In Kosovo, leaders said NATO's air war brought freedom for their people as they paid their respects to the victims of the 1998-99 war that killed more than 10,000 people.
"It is wonderful that Kosovo's people are free and children can grow up at their home and can go to their schools and that's only thanks to NATO air campaign," Prime Minister Ramush Haradinaj told The Associated Press.
Serbia and Kosovo have been told they must normalize relations in order to advance in their bids to become members of the EU, but the EU-mediated talks have stalled amid tensions.
Several Western embassies in Belgrade on Sunday issued a joint statement of condolence for the victims of the bombing, pledging to "work even harder to contribute to lasting peace and stability to the region."
"We remember March 24 as the day diplomacy failed, and we express our sincere regret for the loss of civilian lives during the events of 1999," said the statement. "We are saddened for all of those who lost their loved ones during the wars of the 1990s."
Escondido, Mar 25 (AP/UNB) — A note referencing the recent terrorist attacks in New Zealand was found at the scene of a possible arson fire at a Southern California mosque, police said Sunday.
Nobody was hurt, and members of the Islamic Center of Escondido were able to extinguish the small blaze before firefighters around 3:15 a.m., officials said.
The incident was being investigated as arson and a possible hate crime, said police in the city about 30 miles (48 kilometers) north of downtown San Diego.
A note was found in the parking lot referencing the shootings this month that killed 50 people at mosques in the city of Christchurch, New Zealand, police Lt. Chris Lick said. He did not elaborate about the contents of the note.
Investigators did not release information about a suspect.
The fire caused minor damage to the building's exterior.
Seven people were inside the mosque at the time of the fire, police told the KNSD TV station . They were able to put out the fire with a fire extinguisher before firefighters arrived on the scene, KNSD reported.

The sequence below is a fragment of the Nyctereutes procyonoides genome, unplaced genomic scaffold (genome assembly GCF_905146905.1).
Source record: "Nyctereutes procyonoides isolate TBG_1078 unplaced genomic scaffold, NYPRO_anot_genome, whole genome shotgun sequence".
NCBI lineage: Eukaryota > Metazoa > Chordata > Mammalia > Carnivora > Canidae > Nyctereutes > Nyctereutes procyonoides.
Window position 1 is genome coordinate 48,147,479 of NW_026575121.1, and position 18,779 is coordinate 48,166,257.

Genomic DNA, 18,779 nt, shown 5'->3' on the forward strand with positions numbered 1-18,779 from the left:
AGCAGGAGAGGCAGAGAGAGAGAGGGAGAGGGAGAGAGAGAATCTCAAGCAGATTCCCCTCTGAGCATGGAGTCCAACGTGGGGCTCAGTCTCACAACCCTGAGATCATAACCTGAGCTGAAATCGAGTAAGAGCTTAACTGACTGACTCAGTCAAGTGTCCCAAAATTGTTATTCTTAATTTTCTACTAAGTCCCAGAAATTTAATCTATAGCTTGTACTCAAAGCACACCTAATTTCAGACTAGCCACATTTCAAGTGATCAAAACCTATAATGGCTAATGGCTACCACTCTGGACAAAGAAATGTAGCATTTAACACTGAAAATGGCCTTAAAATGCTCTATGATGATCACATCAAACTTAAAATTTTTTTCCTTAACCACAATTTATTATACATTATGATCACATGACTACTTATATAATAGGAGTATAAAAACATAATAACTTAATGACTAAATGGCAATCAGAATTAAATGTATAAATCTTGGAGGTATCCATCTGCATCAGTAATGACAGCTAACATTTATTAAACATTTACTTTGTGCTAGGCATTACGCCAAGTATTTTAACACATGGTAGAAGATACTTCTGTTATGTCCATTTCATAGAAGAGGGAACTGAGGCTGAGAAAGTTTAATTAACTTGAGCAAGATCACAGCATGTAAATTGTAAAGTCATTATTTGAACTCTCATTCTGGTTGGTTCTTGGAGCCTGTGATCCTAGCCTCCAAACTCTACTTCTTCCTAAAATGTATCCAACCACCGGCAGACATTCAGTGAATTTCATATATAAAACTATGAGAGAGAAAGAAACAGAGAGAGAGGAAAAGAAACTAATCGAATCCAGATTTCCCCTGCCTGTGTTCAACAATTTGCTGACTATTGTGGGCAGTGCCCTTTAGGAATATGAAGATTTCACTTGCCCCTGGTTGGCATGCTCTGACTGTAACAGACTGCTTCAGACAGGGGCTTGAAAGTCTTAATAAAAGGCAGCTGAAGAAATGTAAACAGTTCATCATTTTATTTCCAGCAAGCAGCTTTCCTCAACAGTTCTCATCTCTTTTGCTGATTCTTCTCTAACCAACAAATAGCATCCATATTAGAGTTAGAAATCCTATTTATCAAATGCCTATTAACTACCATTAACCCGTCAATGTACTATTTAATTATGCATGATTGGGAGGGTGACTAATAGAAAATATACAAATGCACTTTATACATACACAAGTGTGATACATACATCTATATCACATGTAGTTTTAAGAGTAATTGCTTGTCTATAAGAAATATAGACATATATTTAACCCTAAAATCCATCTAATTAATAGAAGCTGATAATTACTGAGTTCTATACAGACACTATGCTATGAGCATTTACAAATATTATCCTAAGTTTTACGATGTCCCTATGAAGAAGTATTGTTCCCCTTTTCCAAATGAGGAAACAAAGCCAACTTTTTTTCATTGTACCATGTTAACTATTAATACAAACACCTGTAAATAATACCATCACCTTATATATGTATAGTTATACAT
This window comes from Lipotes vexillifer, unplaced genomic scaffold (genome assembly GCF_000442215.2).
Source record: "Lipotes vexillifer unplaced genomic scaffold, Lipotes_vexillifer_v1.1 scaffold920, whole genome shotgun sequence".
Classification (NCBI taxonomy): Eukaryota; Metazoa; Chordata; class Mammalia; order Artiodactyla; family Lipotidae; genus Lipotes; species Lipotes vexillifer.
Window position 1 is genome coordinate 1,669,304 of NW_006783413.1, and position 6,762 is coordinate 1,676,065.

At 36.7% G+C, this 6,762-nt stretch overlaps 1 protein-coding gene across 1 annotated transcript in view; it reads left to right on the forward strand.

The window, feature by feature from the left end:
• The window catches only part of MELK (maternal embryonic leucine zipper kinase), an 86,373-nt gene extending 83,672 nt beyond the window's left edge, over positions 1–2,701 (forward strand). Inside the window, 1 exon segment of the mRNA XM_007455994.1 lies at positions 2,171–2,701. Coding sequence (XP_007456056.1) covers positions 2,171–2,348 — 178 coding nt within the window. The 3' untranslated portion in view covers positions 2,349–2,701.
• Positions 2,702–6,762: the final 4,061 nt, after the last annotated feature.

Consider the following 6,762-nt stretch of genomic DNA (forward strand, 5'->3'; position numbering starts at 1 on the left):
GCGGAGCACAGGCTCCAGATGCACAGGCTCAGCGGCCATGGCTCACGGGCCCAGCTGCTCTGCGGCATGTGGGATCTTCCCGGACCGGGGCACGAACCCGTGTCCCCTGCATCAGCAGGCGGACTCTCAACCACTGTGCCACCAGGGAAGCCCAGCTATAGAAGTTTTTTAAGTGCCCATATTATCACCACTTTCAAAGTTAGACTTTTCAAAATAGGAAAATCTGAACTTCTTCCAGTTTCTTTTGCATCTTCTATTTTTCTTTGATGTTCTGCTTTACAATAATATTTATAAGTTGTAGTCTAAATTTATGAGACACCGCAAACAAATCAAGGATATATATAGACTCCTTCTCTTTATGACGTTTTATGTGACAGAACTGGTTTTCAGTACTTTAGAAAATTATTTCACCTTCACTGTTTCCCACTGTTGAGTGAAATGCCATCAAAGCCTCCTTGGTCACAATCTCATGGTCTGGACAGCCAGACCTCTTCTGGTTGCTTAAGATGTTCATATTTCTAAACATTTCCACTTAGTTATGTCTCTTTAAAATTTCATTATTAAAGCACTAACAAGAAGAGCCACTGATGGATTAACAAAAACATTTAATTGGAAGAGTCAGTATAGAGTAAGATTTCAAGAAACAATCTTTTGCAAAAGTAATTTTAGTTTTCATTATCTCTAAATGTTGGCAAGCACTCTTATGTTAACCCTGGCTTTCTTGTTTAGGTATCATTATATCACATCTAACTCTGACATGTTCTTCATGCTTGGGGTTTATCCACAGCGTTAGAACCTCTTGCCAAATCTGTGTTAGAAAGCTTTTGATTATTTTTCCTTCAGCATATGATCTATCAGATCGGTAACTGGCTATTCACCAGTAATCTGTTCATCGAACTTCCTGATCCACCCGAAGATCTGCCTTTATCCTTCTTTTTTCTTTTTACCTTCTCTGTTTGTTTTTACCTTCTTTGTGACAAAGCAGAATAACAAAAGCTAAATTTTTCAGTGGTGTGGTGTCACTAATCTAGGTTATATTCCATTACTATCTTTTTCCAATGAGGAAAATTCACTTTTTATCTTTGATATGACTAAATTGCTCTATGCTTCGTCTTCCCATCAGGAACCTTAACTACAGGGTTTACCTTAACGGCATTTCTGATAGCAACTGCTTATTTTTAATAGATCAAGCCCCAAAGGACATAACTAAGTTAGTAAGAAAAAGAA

"There are people who sleep there overnight," member Yusef Miller said. "They heard the sounds, they smelled some funny smells, and there was a letter saying something connecting to New Zealand at the same time. So, this made everybody especially on edge."
The Escondido mosque was created four years ago and serves several hundred people in the city of about 143,000 residents, Miller said.
He told KNSD that worshippers are undeterred.
"We won't stop praying," Miller said. "We won't stop gathering."
Dustin Craun, the head of the Council of American-Islamic Relations in San Diego, said his civil rights group stands with the mosque.
"It is disturbing enough that some sick individual would attempt to burn a house of worship to the ground, but referencing the slayings in New Zealand is beyond the pale," he said in a statement. "While the majority of humanity has responded to the tragedy to draw closer to one another and refute hatred, a violent and hate-filled minority seeks further divisions. We are grateful that someone was inside the mosque and was able to act quickly to put the fire out. We ask anyone with information to come forward and contact the Escondido Police Department. We stand in solidarity with our community members who attend the Islamic Center of Escondido."
Mali, Mar 24 (AP/UNB) — Militia fighters descended on a village in central Mali before dawn Saturday, killing at least 115 people in the latest deadly attack blamed on an ethnic militia, local authorities said.
The massacre in the village of Ogossogou left the village chief and his grandchildren dead in the ethnic Peulh community, according to a local official who had received detailed accounts from the remote area.
The victims "included pregnant women, young children and the elderly," according to Abdoul Aziz Diallo, president of a Peulh group known as Tabital Pulaaku.
It was not immediately possible to independently corroborate the toll given by those in contact with survivors from the Peulh village. The U.N. mission in Mali confirmed reports of an attack but gave no figures.
Militants from a Dogon group known as Dan Na Ambassagou have been blamed for scores of attacks over the past year, according to Human Rights Watch. The umbrella group comprises a number of self-defense groups from the Dogon villages among others.
The growing prominence of Islamic extremists in central Mali since 2015 has unraveled relations between the Dogon and Peulh communities.
Members of the Dogon group accuse the Peulhs of supporting these jihadists linked to terror groups in the country's north and beyond. Peulhs have in turn accused the Dogon of supporting the Malian army in its effort to stamp out extremism.
In December, Human Rights Watch had warned that "militia killings of civilians in central and northern Mali are spiraling out of control." The group said that Dan Na Ambassagou and its leader had been linked to many of the atrocities and called for Malian authorities to prosecute the perpetrators.
Mali's Dogon country with its dramatic cliff landscapes and world renowned traditional art once drew tourists from Europe and beyond who hiked through the region's villages with local guides. The region, though, has been destabilized in recent years along with much of central Mali.